Sunday 14th June

Today we would have been remembering in our public worship the people and projects which we support through Commitment for Life.

A couple of Sundays ago we marked Pentecost, the emergence of a transformed band of Jesus’ followers into public view as the Christian Church, thanks to the enlivening of God’s Holy Spirit. Jesus himself (John 3, v8) compares the Holy Spirit to the wind – you can’t see it as such but you certainly know when it blows! There is evidence for this Holy Spirit at work today in so many places and situations. Rather like the dreadful coronavirus, it cannot be seen but has a significant impact. John might have gone on to write: God so loved the world that he sent the Holy Spirit to sustain and develop what Jesus the Son had started. And, as with Jesus, you know it by its effect. What Paul calls the ‘fruit of the Spirit’ shows up in personal and social ways, in the lives of Christians and in the presence of the Church within society. Of the many ways the Holy Spirit is evident, Paul lists nine: love, joy peace, patience, kindness, generosity, faithfulness, gentleness and self-control. (Galatians 5 v22) Each one is worth a personal check-list and probably a prayer of confession.

All of this constitutes the ‘life in all its fulness’ which Jesus came to bring (John 10, v10) and they are the distinguishing features of our faith. Of course Christians have no monopoly of these gifts, but they should be evident if we are seeking to follow Jesus. It’s a personal commitment to life. So it is with what is called ‘development aid’. What we support through Commitment for Life is one element of being faithful to our calling. The word ‘development’ points to an improvement in the basic things of life. The UK is ‘developed’ because we have security, water, food, education, health-care, industry, employment, housing, etc., etc. Sadly these are in short supply in so many countries, especially among the poorer families or villages. Of course ‘development’ is very far from being the same as happiness but the things on that list are stepping-stones to a genuinely better life, with opportunities instead of obstacles and hope instead of frustration and despair. So even giving money to enable such practical things to happen can be a spiritual action (something stimulated by the Holy Spirit) when it a sacrament of love and involvement. You can see the wind blowing by its effect.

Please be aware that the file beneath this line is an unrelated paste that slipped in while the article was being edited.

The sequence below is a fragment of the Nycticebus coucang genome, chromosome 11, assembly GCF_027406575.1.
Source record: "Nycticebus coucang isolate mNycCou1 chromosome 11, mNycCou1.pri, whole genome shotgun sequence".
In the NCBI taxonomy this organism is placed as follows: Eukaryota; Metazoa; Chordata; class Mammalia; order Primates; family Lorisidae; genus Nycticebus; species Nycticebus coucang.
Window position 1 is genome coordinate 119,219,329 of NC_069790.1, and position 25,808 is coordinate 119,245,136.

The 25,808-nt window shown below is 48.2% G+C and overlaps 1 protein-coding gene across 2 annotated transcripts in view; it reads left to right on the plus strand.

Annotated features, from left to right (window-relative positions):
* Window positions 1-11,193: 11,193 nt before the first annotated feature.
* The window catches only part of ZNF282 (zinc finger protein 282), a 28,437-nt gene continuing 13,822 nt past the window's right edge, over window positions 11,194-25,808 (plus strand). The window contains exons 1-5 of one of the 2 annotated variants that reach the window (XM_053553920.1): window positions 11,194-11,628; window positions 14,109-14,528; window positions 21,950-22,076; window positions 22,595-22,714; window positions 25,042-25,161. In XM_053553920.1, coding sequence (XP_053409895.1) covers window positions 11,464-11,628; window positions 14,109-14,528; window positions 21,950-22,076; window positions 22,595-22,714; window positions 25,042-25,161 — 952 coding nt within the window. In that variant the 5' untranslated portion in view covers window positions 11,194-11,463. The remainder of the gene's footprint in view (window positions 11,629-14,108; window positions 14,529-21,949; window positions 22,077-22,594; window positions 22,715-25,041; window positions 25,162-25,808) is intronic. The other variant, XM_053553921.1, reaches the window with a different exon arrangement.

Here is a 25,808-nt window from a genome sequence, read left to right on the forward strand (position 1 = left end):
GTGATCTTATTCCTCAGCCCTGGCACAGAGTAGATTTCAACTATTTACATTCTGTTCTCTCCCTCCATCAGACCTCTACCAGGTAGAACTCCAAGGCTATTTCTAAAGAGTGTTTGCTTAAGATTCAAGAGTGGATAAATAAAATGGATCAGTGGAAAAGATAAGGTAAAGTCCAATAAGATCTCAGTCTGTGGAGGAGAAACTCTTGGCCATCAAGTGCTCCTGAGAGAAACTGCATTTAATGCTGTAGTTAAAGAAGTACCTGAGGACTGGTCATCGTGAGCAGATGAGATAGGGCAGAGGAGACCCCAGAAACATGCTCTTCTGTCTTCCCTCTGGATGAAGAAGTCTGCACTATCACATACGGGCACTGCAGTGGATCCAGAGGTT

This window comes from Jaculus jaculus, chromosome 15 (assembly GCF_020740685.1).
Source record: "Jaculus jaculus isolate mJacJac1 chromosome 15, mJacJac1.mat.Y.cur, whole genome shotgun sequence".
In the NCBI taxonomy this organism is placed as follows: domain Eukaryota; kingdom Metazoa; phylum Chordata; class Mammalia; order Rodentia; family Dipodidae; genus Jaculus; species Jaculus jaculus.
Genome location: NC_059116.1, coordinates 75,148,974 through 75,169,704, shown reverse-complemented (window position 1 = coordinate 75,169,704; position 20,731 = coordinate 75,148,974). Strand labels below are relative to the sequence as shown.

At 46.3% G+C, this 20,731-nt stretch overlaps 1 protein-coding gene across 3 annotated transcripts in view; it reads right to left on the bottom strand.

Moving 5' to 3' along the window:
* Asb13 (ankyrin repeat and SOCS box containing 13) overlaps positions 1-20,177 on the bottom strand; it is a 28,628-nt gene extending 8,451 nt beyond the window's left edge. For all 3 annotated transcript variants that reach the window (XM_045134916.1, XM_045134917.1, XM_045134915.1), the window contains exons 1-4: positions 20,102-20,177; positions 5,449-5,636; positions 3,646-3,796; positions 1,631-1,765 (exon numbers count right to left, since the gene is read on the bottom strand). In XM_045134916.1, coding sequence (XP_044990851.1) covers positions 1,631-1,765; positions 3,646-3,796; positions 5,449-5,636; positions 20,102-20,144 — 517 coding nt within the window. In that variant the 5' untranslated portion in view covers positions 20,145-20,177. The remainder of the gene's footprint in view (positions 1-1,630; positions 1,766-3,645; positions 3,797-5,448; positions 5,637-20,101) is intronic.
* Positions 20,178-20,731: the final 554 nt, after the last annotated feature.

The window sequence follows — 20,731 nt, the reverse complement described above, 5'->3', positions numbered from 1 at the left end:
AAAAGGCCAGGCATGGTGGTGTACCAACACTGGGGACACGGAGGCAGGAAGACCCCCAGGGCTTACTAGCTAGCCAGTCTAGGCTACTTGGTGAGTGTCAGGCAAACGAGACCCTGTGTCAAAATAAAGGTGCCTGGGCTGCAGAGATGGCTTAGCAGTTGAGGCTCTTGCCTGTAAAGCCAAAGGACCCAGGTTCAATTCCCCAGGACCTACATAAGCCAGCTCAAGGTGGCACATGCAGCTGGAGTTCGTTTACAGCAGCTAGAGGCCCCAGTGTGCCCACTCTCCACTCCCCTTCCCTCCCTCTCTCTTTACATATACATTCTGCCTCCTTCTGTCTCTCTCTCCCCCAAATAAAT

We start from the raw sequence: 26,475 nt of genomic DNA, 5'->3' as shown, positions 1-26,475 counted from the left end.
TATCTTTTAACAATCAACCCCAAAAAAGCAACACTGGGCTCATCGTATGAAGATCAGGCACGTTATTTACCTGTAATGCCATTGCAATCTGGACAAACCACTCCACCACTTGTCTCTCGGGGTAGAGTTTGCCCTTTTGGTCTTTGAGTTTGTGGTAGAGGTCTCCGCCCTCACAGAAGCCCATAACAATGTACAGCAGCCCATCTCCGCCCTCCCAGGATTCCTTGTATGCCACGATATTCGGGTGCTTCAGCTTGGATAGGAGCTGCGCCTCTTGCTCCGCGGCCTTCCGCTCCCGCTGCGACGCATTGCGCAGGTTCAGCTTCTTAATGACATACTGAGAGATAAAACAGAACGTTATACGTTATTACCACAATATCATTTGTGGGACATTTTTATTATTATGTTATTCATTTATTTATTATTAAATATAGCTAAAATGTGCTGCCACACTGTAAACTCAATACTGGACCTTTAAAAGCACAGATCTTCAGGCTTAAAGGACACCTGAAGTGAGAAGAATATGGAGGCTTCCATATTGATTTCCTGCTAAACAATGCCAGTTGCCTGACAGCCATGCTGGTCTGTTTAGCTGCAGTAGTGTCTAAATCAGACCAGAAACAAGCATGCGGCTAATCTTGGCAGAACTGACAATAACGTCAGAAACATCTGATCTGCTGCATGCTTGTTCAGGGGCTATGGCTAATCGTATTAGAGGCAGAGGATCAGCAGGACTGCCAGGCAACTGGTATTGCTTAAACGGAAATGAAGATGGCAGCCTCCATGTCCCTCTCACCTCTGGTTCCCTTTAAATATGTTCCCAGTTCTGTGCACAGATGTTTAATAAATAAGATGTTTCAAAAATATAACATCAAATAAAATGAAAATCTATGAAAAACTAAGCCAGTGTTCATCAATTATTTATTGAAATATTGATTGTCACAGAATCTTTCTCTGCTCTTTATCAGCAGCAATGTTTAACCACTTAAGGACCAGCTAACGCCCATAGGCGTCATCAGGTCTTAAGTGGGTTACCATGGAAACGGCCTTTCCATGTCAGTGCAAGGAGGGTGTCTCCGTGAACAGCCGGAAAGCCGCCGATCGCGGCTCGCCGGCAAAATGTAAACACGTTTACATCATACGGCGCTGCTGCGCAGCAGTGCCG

But – and there is a ‘but’ – a commitment to life is more than the nine gifts listed by Paul. After all, Jesus would not have been crucified for encouraging people to be kind and nice to each other! There is a challenge as well as a consolation in his call. In their different ways Caiaphas and Pilate felt somehow threatened by talk of the Kingdom of God. So it is important that the sinfulness which we should confess and which Jesus can forgive is not just the personal failings of you and me, but the collective failure by all of us to realign human society in keeping with the declared intentions of God the Creator. Again, Christians have no monopoly of response but we must play our part, not only helping victims but in tackling some of the causes and underlying issues.

As for the situation in the ‘holy land’, which is the current focus of Glenorchy’s involvement in Commitment for Life, here’s a small example. I wrote to our new MP, Simon Jupp, protesting at the proposed formal annexation of some occupied Palestinian territories and was pleased that he replied (as Hugo Swire would have done): ‘I believe that any such unilateral moves would be damaging to the renewed efforts to restart peace negotiations and contrary to international law.’ Is that ‘bringing politics into religion’? No more than making a claim for the Kingdom of God among the earthly principalities and powers. And so necessary if justice and peace are to be brought even a little bit closer.

When the opening of Genesis describes the creating Spirit moving on the face of the waters and ‘God saw everything that he had made and indeed it was very good’, the writer means the big picture as well as the specifics. A commitment for life is not subversive of the Creator’s purpose but rather aligned with it. As individuals we are meant to be children of a loving Father – who has provided as we know a way of forgiveness when we inevitably fail. And our shared public life as nations, locally and globally, is intended by the Creator to run fairly and peacefully. Why should the latter not be as ‘spiritual’ as the former. It is God’s enlivening Spirit which can transform individuals and public life too. Let’s renew our commitment for life in every way, as followers of Jesus, our crucified and risen Lord.

Please use this prayer, written by Janet Morley of Christian Aid for us at  Commitment for Life at the URC:

O God, who gave us life to cherish and enjoy,
and made us capable, in its service,
of costly love and powerful commitment:

help us to choose life in all its abundance,
not only for ourselves and for our children,
but for all our struggling world,
for whom you were content to lay down your life
in Jesus Christ our Lord.

(The Glenorchy 2019 Commitment for Life report can be found here.)